Tony Goncalves writes
Last April the Brazilian government told 110 students who had been granted scholarships to pursue their undergraduate and postgraduate courses in Canada and Australia to return to Brazil as they had not achieved the level of English required to be accepted at university. These Portuguese-speaking students had been doing six-month intensive English courses in these countries with the expectation of passing an international English language proficiency exam, which they failed. As reported by THE, university in Canada or Australia was the second choice for these students. Their first choice had been Portugal, which doesn’t have the high English language requirements of English-speaking Canada or Australia. Each student had already cost Brazilian taxpayers $12,000 plus air fare and health insurance.
The Brazilian government launched the Ciencia sem Fronteiras (CsF) or, in English, Sciences without Borders programme in 2011, pledging to pay for the education abroad of a total of 101,000 undergraduate and postgraduate students up to the end of academic year 2014.
At the time Marcelo Knobel, the pro-rector of the University of Campina (Unicamp), one of the most renowned universities in Brazil, warned during an interview for the country’s best-known investigative website Veja that the programme would not have enough qualified candidates to fill the vacancies. Knobel was proved right. The number of candidates applying for CsF who did not meet the language proficiency requirements and were turned down for entrance to universities in the UK was very high. Of the 4,000 scholarships offered by CsF for study in the UK, only 1,800 had been taken up as of February this year, according to Veja.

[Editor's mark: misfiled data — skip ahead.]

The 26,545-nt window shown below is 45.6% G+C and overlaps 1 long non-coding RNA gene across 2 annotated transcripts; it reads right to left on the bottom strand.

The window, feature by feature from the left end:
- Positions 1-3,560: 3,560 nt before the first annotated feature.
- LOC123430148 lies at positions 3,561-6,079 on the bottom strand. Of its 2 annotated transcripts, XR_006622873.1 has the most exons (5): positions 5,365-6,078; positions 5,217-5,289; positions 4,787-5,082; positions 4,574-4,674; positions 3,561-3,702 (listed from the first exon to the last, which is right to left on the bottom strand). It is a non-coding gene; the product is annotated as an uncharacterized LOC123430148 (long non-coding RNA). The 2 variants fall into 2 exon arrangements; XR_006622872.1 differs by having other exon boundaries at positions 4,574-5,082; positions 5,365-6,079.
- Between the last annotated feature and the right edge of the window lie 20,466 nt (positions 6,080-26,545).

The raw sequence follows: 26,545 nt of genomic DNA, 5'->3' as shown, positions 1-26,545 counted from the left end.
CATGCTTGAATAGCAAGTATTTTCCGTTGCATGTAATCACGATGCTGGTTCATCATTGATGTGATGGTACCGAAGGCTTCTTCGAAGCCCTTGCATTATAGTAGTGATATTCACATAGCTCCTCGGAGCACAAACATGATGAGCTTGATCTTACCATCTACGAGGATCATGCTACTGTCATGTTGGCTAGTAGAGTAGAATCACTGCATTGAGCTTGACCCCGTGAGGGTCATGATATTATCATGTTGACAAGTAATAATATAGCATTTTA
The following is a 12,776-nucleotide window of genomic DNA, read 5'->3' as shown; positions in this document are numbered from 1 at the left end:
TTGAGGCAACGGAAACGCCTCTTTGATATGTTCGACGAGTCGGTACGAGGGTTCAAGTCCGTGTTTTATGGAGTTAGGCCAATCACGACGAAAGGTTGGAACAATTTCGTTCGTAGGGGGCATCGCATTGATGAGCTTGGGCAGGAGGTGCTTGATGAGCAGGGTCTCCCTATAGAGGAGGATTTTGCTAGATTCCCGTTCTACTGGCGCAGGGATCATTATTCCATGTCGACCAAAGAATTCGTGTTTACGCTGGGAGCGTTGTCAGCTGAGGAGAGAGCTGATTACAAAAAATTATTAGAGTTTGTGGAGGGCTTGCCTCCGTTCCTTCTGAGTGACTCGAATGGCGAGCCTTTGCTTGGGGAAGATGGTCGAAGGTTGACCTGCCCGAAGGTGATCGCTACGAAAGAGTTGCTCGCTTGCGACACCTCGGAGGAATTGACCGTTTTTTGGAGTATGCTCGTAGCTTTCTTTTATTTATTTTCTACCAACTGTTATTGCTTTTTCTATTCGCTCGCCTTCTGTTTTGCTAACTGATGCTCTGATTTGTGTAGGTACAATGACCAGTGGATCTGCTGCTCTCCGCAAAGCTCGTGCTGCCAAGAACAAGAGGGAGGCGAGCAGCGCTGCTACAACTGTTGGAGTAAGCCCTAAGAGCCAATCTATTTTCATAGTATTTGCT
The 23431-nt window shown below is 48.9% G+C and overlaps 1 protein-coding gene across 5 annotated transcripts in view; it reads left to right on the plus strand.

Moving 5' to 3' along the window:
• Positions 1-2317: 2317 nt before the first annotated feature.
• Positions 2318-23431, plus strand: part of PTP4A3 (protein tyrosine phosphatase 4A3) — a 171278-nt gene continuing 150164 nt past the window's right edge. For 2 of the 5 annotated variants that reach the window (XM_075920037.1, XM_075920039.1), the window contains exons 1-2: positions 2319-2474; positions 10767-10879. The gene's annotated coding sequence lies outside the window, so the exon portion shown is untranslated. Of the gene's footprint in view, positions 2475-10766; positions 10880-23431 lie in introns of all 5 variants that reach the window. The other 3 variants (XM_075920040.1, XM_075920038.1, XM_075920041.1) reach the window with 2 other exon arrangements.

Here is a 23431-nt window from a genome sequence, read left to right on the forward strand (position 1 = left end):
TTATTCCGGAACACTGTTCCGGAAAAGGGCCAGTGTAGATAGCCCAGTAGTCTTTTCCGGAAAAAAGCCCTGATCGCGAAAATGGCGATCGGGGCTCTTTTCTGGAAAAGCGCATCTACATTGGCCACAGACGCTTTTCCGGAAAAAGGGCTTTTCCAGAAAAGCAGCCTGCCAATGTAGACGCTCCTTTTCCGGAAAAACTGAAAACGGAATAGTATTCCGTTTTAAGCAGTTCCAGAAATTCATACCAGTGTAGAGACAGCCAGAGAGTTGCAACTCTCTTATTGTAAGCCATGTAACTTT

The Brazilian government took the risk of covering the costs to its CsF scholars of their English language training for six months in the UK without the guarantee they will reach the minimum level required for their entrance to university. Statements on the Capes website quoted by Veja claim that this training will enable students coming from Brazil’s public-sector schools who did not have access to English language training throughout their school education to join the programme.
Many in Brazil believe that for political reasons the government is trying to make up the numbers for the programme so that it’s considered a success. In a presidential election year, with elections due this October, the Brazilian government is certainly more concerned with the numbers of students on CsF than with how students are coping with the courses at universities and what benefits they will derive and bring back to the country once they’ve completed their studies abroad. Brazilian EFL teacher Raquel Florim tweeted to the Gazette of CsF, ‘Here in Brazil they began calling it “Tourism without Borders”.’
The difficulties with the CsF programme are a reminder that there is still a huge gap between Brazilian students and those from other countries when it comes to English language proficiency. One survey carried by Education First in October 2012 put Brazilians in thirty-eighth place in the world.
The Gazette approached both Capes and Itamaraty, Brazil’s foreign ministry, for a comment, but no response had been received by press day.